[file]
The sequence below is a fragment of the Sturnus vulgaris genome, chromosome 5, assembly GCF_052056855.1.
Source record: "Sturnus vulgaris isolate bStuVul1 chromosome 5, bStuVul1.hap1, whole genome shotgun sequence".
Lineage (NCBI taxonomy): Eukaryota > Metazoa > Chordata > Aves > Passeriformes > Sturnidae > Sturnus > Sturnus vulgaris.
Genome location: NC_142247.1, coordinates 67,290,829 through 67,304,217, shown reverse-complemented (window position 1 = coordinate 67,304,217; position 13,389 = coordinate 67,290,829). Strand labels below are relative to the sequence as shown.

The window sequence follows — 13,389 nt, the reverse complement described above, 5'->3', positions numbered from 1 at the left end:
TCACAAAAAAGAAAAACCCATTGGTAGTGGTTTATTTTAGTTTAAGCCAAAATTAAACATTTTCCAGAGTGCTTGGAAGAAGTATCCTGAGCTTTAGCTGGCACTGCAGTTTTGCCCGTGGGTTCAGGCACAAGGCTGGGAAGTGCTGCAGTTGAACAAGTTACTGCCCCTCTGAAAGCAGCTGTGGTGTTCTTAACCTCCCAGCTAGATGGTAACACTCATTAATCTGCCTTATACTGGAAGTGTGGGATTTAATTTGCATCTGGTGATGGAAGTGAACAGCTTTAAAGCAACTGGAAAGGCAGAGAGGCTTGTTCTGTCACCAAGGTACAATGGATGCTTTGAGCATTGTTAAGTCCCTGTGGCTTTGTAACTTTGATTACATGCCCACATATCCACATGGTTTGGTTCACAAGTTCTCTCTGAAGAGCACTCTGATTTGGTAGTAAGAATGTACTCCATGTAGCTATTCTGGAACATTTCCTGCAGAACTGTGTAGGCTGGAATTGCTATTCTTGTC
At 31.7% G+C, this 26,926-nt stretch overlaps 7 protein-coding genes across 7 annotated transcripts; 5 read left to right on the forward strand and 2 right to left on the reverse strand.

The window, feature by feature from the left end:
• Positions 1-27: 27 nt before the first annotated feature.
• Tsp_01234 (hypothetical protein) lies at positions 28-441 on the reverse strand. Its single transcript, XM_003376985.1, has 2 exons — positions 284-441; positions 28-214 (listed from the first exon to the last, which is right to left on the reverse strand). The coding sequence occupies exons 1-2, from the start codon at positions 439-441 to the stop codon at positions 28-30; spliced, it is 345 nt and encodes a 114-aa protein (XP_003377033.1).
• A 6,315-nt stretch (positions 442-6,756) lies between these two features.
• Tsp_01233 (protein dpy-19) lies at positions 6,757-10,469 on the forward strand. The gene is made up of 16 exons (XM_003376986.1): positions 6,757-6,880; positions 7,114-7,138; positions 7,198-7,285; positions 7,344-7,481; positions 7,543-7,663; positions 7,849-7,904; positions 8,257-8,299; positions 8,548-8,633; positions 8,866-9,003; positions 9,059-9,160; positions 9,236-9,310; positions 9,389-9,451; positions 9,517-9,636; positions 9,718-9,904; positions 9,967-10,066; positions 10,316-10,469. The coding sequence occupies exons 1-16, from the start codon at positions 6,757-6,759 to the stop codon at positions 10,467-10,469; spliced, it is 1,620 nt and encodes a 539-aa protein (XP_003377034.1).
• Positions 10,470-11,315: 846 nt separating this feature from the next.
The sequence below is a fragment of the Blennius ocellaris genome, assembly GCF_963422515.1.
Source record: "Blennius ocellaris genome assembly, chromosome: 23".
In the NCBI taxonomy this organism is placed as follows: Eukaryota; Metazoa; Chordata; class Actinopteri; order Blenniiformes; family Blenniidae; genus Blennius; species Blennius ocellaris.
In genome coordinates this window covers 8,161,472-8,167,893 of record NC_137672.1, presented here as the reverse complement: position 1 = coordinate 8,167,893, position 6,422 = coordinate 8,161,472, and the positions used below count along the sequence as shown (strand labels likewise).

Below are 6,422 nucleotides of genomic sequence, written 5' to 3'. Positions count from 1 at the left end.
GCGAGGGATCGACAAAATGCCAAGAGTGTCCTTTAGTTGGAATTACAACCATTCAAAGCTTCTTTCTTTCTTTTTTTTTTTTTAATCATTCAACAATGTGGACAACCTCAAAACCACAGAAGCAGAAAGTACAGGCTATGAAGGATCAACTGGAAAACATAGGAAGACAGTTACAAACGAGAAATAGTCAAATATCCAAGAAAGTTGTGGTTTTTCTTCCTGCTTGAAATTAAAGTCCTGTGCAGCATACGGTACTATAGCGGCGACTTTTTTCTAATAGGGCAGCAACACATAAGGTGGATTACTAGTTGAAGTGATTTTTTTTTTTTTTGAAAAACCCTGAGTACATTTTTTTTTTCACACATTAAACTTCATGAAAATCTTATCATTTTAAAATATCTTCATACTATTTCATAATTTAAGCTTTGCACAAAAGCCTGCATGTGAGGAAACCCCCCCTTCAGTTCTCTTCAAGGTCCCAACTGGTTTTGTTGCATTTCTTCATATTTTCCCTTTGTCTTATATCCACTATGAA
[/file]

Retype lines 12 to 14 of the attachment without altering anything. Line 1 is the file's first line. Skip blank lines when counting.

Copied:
• Tsp_01233 (protein dpy-19) lies at positions 6,757-10,469 on the forward strand. The gene is made up of 16 exons (XM_003376986.1): positions 6,757-6,880; positions 7,114-7,138; positions 7,198-7,285; positions 7,344-7,481; positions 7,543-7,663; positions 7,849-7,904; positions 8,257-8,299; positions 8,548-8,633; positions 8,866-9,003; positions 9,059-9,160; positions 9,236-9,310; positions 9,389-9,451; positions 9,517-9,636; positions 9,718-9,904; positions 9,967-10,066; positions 10,316-10,469. The coding sequence occupies exons 1-16, from the start codon at positions 6,757-6,759 to the stop codon at positions 10,467-10,469; spliced, it is 1,620 nt and encodes a 539-aa protein (XP_003377034.1).
• Positions 10,470-11,315: 846 nt separating this feature from the next.
The sequence below is a fragment of the Blennius ocellaris genome, assembly GCF_963422515.1.